Support data for "Human Factors Related to Cybersickness Tolerance in Virtual Environment"
The uploaded data contains research data supporting “Human factors related to cybersickness tolerance in virtual environment”.
We used the Richards-Campbell Sleep Questionnaire (RCSQ) to measure the perceived sleep quality of participants. In the current study, participants were asked to rate their perceived sleep quality for their previous night's sleep. Cybersickness tolerance is defined by the duration (in seconds) participant stayed in the VE until they reported feeling any sickness symptoms, however mild. The Simulator Sickness Questionnaire (SSQ) was used to measure participants' severity of cybersickness symptoms. The total severity score and subscores were computed in the recommended manner. We used correlation to test between these factors.
Then we analysed participants' pain sensitivity, we used a digital algometer to measure pressure pain threshold. Pressure were applied with the digital algometer gently at a rate of 1kg/cm^2/s on participants’ trapezius muscle on the shoulder (mid-point between the spinous process C7 and the acromion). Participants were instructed to notify the experimenter if, at any time during the measurement, they felt a noticeably unpleasant pain sensation. We assessed pressure pain threshold two times successively with 10 s break while participants seated on a chair, and take the average value for analysis. Participants were classified post-hoc as having low pain threshold (lower than 1 SD) and high pain threshold, with the cut-off level of 2.15. We used t-test to test between the two groups with other cybersickness measures.
The Motion Sickness Susceptibility Questionnaire Short version (MSSQ-Short) was used to measure participants' cybersickness susceptibility. The child and adult subscores represented susceptibility based on the experiences at the corresponding period of life.
We also examine participants’ spatial ability. Mental rotation tasks based on the Vandenberg and Kuse Mental Rotation Test were formulated using 3D figures in the Library of Shepard and Metzler-type Mental Rotation Stimuli. The 12-question test was carried out by paper and pen with a time limit of 5 min. In each question, a reference stimulus was positioned on top of four potential matching blocks, which were positioned in various orientations and labelled as option “A”, “B”, “C”, and “D” respectively. Participants were asked to orient mental representations of the stimuli for dynamic comparisons, then choose two figures that shared the same configuration with the reference stimuli. All stimuli were in rotation around the horizontal axis and presented in an identical white frame against a white background. A practice trial with feedback was provided before the timed test in order to ensure participants' full understanding. The practice trial comprised 3 questions with no time limit. Participants’ responses were scored by the experimenter. One score was awarded when both choices are correct, which can accumulate to a maximum of 12 marks.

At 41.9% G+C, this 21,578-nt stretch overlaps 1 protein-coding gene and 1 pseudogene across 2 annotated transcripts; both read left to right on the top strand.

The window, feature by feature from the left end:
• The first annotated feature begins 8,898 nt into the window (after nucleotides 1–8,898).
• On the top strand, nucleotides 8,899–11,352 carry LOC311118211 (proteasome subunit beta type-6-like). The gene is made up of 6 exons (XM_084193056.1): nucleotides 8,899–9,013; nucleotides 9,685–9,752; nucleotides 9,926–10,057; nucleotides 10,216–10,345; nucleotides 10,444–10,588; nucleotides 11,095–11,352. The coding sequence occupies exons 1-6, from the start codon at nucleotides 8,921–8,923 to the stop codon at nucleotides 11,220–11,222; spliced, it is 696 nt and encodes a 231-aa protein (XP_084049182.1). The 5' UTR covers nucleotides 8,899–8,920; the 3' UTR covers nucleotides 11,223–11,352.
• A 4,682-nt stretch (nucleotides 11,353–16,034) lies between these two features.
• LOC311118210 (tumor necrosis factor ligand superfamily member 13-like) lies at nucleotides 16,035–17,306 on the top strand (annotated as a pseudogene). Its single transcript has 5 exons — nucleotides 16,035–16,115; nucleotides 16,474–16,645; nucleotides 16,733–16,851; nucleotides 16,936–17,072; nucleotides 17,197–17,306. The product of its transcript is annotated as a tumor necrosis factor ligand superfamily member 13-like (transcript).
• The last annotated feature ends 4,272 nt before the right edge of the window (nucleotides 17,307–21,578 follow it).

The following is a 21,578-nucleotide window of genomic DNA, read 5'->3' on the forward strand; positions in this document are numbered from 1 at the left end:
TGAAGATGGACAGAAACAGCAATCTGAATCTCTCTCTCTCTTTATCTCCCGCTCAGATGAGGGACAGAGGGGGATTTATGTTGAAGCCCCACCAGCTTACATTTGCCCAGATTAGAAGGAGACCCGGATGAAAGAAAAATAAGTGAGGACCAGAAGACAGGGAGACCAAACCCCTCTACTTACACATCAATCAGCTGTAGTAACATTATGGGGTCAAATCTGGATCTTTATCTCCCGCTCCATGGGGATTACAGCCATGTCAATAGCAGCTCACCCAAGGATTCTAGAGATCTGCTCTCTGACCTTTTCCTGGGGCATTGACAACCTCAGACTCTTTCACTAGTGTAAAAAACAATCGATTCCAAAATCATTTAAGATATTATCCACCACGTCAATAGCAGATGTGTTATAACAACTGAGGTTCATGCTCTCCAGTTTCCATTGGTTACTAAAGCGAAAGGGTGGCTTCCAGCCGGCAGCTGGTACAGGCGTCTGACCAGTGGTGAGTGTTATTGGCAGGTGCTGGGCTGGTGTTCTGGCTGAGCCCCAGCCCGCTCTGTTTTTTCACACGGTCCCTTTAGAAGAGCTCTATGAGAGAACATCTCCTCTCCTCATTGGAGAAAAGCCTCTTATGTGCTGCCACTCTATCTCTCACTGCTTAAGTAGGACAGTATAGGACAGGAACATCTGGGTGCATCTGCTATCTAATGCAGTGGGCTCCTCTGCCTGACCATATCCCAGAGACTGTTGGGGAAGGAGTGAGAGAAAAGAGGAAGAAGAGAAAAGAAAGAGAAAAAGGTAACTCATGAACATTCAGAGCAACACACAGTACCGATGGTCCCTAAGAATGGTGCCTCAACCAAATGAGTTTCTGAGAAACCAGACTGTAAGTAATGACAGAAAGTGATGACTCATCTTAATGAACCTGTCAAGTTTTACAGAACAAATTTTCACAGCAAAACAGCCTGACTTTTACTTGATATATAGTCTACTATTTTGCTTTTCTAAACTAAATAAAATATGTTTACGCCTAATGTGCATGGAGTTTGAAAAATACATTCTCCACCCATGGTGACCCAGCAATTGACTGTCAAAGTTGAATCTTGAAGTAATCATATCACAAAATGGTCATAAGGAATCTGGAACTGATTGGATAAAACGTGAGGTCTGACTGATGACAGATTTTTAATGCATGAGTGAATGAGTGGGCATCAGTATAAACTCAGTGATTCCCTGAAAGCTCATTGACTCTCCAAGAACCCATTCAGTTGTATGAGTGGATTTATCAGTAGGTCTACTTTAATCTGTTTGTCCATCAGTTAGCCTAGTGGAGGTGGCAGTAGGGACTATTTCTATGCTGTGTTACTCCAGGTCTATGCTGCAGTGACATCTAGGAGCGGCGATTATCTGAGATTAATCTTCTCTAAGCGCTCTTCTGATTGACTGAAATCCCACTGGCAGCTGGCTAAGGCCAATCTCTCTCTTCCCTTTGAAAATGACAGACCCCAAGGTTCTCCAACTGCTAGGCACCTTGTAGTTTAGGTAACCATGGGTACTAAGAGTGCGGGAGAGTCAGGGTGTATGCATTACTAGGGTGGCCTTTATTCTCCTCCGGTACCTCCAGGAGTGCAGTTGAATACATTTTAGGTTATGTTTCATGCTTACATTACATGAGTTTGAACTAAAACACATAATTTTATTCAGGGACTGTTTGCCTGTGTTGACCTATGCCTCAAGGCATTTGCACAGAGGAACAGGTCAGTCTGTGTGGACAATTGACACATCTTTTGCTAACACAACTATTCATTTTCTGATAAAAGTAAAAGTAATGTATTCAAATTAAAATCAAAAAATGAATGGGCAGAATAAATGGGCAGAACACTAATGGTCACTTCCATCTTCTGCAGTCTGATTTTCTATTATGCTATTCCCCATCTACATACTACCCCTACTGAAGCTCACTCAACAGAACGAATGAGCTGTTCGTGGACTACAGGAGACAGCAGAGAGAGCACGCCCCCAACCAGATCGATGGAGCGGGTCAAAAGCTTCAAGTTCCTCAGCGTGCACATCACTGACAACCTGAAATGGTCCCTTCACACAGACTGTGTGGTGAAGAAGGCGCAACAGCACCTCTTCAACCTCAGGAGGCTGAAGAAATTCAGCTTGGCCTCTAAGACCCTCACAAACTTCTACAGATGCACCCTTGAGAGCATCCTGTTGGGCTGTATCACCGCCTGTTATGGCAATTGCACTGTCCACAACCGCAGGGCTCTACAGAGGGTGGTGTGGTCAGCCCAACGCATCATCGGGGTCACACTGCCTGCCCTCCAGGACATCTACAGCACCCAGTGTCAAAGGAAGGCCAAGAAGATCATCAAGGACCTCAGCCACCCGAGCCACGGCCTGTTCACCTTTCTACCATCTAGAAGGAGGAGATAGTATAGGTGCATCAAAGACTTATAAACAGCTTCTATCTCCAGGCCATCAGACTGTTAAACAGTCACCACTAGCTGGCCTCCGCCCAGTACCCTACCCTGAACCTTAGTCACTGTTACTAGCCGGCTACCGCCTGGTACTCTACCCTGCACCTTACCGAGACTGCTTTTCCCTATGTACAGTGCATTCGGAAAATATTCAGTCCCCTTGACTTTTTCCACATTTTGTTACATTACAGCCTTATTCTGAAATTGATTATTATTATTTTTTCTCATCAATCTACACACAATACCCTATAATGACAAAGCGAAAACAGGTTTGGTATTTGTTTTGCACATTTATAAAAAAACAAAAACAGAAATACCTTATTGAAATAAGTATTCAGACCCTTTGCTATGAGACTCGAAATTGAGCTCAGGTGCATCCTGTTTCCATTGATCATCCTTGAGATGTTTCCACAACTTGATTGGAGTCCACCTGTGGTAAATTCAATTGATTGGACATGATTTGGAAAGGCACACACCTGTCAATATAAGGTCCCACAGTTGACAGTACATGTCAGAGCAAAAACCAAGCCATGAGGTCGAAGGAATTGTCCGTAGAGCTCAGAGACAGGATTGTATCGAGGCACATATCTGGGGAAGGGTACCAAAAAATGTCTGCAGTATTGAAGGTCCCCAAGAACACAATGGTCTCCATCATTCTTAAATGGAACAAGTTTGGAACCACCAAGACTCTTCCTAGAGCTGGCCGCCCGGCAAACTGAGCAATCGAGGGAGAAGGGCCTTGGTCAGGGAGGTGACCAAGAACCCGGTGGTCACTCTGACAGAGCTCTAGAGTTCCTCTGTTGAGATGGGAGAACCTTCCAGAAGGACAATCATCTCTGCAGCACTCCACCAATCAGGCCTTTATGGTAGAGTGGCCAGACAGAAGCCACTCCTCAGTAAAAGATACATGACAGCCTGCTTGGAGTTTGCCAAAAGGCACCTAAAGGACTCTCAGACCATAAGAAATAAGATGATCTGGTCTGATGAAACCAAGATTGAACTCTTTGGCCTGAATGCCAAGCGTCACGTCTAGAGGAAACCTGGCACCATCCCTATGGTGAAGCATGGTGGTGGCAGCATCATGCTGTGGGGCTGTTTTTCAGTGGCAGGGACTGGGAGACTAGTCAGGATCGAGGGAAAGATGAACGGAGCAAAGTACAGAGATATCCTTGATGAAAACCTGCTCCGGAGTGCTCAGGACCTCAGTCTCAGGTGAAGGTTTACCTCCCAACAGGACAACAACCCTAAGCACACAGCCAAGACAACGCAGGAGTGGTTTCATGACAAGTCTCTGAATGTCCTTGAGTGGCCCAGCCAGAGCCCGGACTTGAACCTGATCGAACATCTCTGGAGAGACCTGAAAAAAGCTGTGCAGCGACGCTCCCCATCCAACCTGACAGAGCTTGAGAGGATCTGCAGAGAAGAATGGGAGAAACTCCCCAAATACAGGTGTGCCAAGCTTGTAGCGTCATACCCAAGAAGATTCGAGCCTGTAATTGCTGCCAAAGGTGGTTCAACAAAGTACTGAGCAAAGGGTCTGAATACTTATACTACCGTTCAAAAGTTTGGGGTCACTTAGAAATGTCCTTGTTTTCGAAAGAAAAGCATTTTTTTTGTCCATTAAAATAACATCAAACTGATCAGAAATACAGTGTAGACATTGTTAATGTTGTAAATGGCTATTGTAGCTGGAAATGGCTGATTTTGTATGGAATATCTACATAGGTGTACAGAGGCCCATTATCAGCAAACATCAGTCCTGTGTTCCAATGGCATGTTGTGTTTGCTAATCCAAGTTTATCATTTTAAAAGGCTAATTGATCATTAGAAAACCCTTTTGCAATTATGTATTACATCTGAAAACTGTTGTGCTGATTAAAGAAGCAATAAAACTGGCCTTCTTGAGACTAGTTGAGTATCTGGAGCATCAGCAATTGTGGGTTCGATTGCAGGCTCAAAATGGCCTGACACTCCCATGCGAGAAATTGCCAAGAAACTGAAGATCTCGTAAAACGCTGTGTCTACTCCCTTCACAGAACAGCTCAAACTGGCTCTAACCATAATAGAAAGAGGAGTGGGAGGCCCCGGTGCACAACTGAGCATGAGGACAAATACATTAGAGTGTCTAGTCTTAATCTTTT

Lastly, we used a balance board to measure participants' instantaneous postural stability. Participants stood on the balance board with their eyes closed for 1 min. They were instructed to stand still with their hands at their sides and look forward, and refrain from moving or speaking. The data from the balance board was computed into a time series centre of pressure (CoP) position data in anterior-posterior and medio-lateral axes. To ensure that participants reached a steady posture, postural data sampled in the first 10 s was removed. The positional variability of the CoP position was computed to evaluate the spatial magnitude of postural activity. In particular, the standard deviation (SD) of CoP positions of the two axes was used. The data were processed in MATLAB (Version R2021b) using custom code. We used correlation to test between MSSQ-Short, spatial ability, postural stability, and other cybersickness measures.
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